Krampus may look like a devil, or like a wild alpine beast, depending on what materials are available to make a Krampus costume. In modern times, people can spend as much as they like to become the best Krampus around—and the tradition is spreading beyond Europe. Many cities in America have their own Krampus Nights now.


Jólakötturinn is the Icelandic Yule Cat or Christmas Cat. He is not a nice cat. In fact, he might eat you. This character is tied to an Icelandic tradition in which those who finished all their work on time received new clothes for Christmas, while those who were lazy did not (although this is mainly a threat). To encourage children to work hard, parents told the tale of the Yule Cat, saying that Jólakötturinn could tell who the lazy children were because they did not have at least one new item of clothing for Christmas—and these children would be sacrificed to the Yule Cat. This reminder tends to spur children into doing their chores! A poem written about the cat ends with a suggestion that children help out the needy, so they, too, can have the protection of new clothing. It's no wonder that Icelanders put in more overtime at work than most Europeans.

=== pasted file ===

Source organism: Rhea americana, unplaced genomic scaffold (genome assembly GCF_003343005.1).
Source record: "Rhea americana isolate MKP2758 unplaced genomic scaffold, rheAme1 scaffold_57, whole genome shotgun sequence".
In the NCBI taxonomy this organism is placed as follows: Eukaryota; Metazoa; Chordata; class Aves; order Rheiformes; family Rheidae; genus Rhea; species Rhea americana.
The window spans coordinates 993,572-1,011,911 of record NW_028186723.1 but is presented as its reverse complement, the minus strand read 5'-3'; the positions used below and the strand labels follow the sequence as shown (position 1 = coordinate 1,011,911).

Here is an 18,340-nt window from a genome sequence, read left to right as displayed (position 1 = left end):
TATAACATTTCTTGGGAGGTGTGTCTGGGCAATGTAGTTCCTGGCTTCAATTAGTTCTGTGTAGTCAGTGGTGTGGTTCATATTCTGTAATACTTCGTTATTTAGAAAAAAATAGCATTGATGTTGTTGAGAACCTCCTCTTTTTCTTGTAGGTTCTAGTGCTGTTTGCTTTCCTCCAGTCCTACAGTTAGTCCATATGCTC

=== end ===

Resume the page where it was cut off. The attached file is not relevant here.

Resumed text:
Flickr // Markus Ortner

Tales told in Germany and Austria sometimes feature a witch named Frau Perchta who hands out both rewards and punishments during the 12 days of Christmas (December 25 through Epiphany on January 6). She is best known for her gruesome punishment of the sinful: She will rip out your internal organs and replace them with garbage. The ugly image of Perchta may show up in Christmas processions in Austria, somewhat like Krampus.

Perchta's story is thought to have descended from a legendary Alpine goddess of nature, who tends the forest most of the year and deals with humans only during Christmas. In modern celebrations, Perchta or a close relation may show up in processions during Fastnacht, the Alpine festival just before Lent. There may be some connection between Frau Perchta and the Italian witch La Befana, but La Befana isn't really a monster: she's an ugly but good witch who leaves presents.


A drawing of Belsnickel.
Lucas, Flickr // CC BY 2.0

Belsnickel is a male character from southwestern German lore who traveled to the United States and survives in Pennsylvania Dutch customs. He comes to children sometime before Christmas, wearing tattered old clothing and raggedy fur. Belsnickel carries a switch to frighten children and candy to reward them for good behavior. In modern visits, the switch is only used for noise, and to warn children they still have time to be good before Christmas. Then all the children get candy, if they are polite about it. The name Belsnickel is a portmanteau of the German belzen (meaning to wallop) and nickel for St. Nicholas. See a video of a Belsnickel visit here.

Knecht Ruprecht and Ru Klaas are similar characters from German folklore who dole out beatings to bad children, leaving St. Nicholas to reward good children with gifts.